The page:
Five Steps to Support Employees with Anxiety or Depression
Updated: Apr 1
- From One Who Has Been There
Investing in employee mental health and wellness programs may help your business move forward as the country returns to work. It may also save you money in the long term. But that doesn’t answer the question of what should you do to support or accommodate an employee with anxiety or depression?
Culled from my experience telling my boss about my anxiety, these are five ways businesses can start to support mental health for employees. Even with all the bells and whistles of an entire human resource department, you must consider the social-emotional impact on the manager and the employee.
I had reason to tell my boss at work that I was struggling. Surprisingly, she shared that she had a close family member with anxiety and panic attacks. What she described told me she knew a lot about what I was experiencing, which was a significant relief.
While her empathy and compassion were evident to me, I was unaware that she was keeping specific details of my work situation from me; what I can only assume was out of kindness that, in the end, hurt us both, at work and personally.
Why Should You Care About Anxiety and Depression in Your Employees?
A recent survey by Paychex found small businesses (2 to 99 employees) report one in every four workers are currently experiencing anxiety, depression, and mood challenges. Before the pandemic, it was one in every five workers, and it doesn’t look like it’s abating any time soon.
The prevalence of adults with a major depression or anxiety episode is highest among individuals between 18 and 25, according to verywellmind.com. And an article in The New York Times notes this age group is in now high demand by your business. And they are the most affected age group from emotional distress like anxiety and depression since 2020.
40% of employees have experienced mental health, performance, or attitude problems at work since the pandemic began, according to a Paychex study of 500 U.S. SMB Principals and employees — 250 each — at organizations with 2 to 99 employees surveyed in December 2020. Will your company be able to support this new generation coming into the workplace?
It’s Time to Consider the Culture We are Creating for all Our Employees
Businesses have had their hands full with challenges such as addressing workplace safety, keeping the company up and running for clients, recruiting reluctant employees, and following local and federal COVID guidelines.
Businesses also need a workforce that is steady, purposeful, and directed. Our Gen Z graduating seniors have spent the last two years in complete upheaval. Many just returned to classrooms for their final year and reported increased anxiety, depression, and feelings of isolation.
Here are Five Steps to Support an Employee with Anxiety or Depression
Empathy. Your leaders need to have genuine empathy for an employee who comes to them with anxiety or depression.
Any mental health program must include specific training in empathy. Empathy is widely known to be teachable, and according to Forbes, “[it] acts as a glue between relations. A leader shares a very strong bond with his followers (employees), and like any other relationship, it requires empathy . . . it can also be great for the overall business.”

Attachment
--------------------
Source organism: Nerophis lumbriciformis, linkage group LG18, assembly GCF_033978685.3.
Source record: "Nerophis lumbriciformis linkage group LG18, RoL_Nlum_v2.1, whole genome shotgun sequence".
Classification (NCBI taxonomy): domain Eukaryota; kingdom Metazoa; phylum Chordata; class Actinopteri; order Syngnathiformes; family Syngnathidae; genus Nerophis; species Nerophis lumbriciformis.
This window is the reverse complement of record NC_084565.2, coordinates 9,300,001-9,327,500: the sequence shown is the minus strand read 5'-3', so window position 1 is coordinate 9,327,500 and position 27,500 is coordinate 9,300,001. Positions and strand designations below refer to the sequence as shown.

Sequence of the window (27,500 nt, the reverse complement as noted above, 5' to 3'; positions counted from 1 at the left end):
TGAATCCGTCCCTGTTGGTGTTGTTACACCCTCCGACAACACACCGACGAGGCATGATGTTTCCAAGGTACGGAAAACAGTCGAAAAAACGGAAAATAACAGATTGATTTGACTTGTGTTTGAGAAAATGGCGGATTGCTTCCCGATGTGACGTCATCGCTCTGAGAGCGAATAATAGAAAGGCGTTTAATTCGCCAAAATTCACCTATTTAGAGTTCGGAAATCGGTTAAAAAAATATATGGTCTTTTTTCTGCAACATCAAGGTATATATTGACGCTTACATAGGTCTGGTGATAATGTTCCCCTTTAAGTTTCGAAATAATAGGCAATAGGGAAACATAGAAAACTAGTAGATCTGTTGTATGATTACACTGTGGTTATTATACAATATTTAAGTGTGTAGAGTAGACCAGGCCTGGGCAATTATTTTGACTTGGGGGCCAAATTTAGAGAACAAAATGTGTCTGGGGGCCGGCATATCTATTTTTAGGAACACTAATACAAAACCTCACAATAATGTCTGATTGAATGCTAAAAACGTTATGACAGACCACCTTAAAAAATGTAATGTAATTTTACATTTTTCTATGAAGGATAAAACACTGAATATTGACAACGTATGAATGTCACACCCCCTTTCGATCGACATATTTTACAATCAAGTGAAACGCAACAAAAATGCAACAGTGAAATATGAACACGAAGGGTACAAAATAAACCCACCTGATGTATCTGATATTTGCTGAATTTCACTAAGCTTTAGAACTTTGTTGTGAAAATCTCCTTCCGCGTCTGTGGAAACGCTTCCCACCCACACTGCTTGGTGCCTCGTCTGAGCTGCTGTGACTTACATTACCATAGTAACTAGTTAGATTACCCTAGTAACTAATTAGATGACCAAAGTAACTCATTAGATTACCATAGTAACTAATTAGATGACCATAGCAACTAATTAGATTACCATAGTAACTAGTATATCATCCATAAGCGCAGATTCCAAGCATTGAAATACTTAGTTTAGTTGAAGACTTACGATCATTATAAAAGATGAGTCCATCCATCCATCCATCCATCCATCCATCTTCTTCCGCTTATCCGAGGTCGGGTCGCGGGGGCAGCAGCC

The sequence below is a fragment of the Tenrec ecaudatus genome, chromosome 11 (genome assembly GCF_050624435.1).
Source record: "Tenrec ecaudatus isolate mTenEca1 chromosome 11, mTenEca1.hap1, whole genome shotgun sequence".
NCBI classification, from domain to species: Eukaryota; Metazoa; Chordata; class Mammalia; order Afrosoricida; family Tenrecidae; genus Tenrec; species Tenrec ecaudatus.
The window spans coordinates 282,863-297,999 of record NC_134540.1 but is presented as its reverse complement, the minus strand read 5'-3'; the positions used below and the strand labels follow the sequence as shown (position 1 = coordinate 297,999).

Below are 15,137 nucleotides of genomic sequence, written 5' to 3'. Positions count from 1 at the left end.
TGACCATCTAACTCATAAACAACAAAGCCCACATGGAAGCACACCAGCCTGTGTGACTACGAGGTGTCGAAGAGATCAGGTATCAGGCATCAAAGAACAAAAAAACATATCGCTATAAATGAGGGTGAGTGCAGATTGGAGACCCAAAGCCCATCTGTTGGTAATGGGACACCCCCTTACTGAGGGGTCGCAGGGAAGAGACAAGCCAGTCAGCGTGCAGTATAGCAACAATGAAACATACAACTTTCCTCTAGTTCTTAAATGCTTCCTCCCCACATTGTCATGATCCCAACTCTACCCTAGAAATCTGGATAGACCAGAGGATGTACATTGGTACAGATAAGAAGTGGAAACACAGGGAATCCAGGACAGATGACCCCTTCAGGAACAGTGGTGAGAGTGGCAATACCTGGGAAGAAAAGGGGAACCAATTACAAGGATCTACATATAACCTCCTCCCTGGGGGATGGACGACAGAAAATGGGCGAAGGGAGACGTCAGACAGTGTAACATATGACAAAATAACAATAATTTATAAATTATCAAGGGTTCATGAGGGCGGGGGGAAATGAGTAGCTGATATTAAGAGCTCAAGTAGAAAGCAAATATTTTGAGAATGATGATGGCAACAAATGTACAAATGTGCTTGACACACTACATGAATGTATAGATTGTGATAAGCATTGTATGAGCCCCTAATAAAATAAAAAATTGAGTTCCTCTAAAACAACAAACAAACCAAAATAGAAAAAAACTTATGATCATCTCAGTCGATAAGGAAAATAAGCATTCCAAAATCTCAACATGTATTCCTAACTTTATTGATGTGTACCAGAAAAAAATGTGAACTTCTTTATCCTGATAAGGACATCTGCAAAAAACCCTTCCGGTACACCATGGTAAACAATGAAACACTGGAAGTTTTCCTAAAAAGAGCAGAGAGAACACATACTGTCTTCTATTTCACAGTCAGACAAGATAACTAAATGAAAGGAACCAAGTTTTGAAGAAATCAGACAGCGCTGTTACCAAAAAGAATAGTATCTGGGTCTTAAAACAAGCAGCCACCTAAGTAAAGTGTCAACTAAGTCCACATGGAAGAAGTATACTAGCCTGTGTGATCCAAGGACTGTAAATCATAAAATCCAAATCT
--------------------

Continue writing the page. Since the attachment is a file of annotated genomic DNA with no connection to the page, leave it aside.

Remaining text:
Honesty. It’s understandably difficult but necessary to tell your employee exactly what the company policy is for someone with emotional challenges, even if the policy seems unpleasant.
While it may seem difficult to tell your employee that their performance has suffered and they need to show improvement at the best of times, it’s harder still when you know they are already struggling. But withholding information because you are uncomfortable will backfire in the long run.
Clarity. Any current or changing expectations and any modifications should be specific and time bound.
You can help with anxiety levels if everything is in writing for the employee (this will please HR). Important dates and reminders of any reviews should all be written down rather than just discussed. If any deadlines are modified, you should also put them in writing to be on the same page.
Flexibility. Discuss areas where the company can be flexible. For example, breaks or time off may be helpful.
Flexible schedules, time for breaks, or even time off without guilt is an incredible gift that all employees should have. Providing flexible options with a simple policy is good for the entire business culture, not just those dealing with mental health challenges.
Resources. Invest in your employees.
Provide your employees with good health insurance and wellness options that support mental health. Find out from your Human Resources Department whether they have a referral program for services for those who need them or discounts on a gym membership.
Consider this from Ipek Williamson, Insight Coach and VP of Self-Forgiveness at Annie Leib, LLC.
“Employees are first and foremost human beings who have emotions. Smart leaders across the business spectrum see this and work to create an environment where they value the emotions of their people in the organization by cultivating a safe and happier workplace. If there is intent, genuine desire, and adequate funds to support it,” there are steps you can take now.
If you are a small business with fewer resources, even one or two action items from the five points above put you and your employees ahead of the curve.
Depression can begin at any age, and it can affect people of all races and across all socioeconomic statuses. See more on www.verywellmind.com
Let’s keep each other happy at work!